A temporary tiny home village for women and transgender individuals planned for Cole

“It’s something new that’s restoring something old.”

The future site of affordable housing in Cole, Jan. 29, 2019. (Kevin J. Beaty/Denverite)

The future site of affordable housing in Cole, Jan. 29, 2019. (Kevin J. Beaty/Denverite)

Kevin J. Beaty
Donna Bryson. (Kevin J. Beaty/Denverite)

A nonprofit developer’s vision for a once-blighted neighborhood block in Cole ranges from a temporary tiny village for women who have experienced homelessness to permanent housing that working families can afford to buy.

“It’s something new that’s restoring something old,” said Jeff Johnsen, executive director of Mile High Ministries, saying it was once normal for people of different incomes to live as neighbors.

Mile High Ministries, which for decades has provided transitional housing and other community services in Denver, first went public last year with plans to build 61 income-restricted apartments on the block bound by York and Gaylord streets and 37th and 38th avenues. More recently, Johnsen has been talking with affordable housing developer Habitat for Humanity about including 17 for-sale town homes at the site. And most recently, as neighbors learned Thursday at one of a series of community meetings hosted by Mile High Ministries about its project, Johnsen has brought in a third nonprofit, Colorado Village Collaborative, which wants to build a 14-unit village for women and transgender individuals at the site.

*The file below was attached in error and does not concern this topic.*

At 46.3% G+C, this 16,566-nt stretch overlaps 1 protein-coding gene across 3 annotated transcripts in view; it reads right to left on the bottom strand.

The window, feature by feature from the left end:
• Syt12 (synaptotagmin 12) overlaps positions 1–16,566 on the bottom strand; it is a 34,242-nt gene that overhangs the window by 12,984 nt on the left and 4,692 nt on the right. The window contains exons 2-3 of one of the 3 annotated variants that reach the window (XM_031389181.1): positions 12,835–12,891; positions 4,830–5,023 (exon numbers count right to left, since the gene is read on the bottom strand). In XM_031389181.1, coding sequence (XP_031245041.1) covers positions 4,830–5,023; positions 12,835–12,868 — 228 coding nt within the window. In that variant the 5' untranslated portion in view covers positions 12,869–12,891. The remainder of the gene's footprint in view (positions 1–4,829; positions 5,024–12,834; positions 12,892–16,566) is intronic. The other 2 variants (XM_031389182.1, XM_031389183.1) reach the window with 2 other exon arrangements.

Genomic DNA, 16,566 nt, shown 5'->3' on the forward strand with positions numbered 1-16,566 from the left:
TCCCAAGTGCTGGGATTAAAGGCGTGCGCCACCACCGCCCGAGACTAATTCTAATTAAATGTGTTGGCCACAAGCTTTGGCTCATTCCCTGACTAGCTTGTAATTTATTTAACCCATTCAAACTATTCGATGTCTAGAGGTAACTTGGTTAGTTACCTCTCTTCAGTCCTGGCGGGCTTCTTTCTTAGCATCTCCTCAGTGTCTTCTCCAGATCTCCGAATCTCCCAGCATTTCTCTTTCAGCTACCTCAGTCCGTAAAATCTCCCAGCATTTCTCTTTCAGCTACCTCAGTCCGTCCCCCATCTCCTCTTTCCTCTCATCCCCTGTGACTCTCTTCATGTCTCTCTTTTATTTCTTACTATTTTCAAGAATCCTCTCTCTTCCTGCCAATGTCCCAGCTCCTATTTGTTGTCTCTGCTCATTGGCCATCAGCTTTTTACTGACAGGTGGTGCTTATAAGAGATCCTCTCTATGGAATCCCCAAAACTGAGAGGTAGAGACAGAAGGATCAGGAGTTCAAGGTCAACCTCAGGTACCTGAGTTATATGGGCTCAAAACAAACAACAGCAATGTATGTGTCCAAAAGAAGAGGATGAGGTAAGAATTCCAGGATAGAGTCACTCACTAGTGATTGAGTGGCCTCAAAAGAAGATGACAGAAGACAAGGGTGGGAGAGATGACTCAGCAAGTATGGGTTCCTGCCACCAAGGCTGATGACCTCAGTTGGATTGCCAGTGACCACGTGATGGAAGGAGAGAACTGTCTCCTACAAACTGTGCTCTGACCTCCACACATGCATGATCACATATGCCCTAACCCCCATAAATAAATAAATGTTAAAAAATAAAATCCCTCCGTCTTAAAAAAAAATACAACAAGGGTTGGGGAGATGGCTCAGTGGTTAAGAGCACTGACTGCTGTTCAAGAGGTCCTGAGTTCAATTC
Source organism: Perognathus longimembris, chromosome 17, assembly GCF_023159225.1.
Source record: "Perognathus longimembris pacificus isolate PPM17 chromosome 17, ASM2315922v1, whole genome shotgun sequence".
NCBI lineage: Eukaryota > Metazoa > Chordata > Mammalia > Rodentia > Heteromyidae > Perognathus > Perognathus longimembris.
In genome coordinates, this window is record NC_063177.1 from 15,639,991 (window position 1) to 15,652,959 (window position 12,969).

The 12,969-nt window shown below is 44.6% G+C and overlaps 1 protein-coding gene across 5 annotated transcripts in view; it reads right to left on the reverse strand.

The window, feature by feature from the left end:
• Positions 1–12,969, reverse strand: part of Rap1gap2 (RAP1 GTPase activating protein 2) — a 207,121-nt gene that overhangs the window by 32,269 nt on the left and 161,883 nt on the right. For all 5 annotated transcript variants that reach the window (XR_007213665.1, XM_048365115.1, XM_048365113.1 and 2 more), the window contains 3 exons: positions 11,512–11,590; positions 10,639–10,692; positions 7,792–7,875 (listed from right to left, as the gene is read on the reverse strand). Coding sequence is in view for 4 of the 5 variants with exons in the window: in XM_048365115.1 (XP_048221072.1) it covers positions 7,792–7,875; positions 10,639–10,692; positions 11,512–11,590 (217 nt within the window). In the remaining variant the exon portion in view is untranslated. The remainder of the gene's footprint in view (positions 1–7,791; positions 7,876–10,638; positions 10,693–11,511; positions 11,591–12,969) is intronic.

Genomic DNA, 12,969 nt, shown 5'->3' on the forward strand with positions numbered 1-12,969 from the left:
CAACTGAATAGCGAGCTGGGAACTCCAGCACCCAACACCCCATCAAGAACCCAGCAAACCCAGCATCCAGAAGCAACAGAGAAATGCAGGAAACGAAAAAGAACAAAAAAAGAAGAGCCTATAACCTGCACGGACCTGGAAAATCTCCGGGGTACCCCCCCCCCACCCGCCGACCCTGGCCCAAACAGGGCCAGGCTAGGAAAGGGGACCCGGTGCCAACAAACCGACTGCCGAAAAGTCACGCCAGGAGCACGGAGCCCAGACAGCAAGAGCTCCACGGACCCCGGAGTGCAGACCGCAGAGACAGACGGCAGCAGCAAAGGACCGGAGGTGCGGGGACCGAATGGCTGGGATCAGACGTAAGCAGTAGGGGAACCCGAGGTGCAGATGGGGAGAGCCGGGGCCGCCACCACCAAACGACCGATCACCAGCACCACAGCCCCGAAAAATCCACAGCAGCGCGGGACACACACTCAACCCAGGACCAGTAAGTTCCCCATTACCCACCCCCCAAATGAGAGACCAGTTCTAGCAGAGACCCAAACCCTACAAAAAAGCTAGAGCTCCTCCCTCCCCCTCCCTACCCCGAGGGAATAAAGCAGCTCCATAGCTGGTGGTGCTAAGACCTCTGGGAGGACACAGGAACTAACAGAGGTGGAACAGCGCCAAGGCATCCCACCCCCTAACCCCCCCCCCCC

Colorado Village Collaborative piloted Denver’s first tiny home village as an alternative to traditional shelters and a bridge to permanent housing, starting in 2017 on private land near the 38th & Blake RTD commuter rail station. The group’s Beloved Community Village, which moved last year to 4400 N. Pearl St. in Globeville because the first site was slated for a below-market-rate housing development, recently expanded from 11 to 19 units for men and women.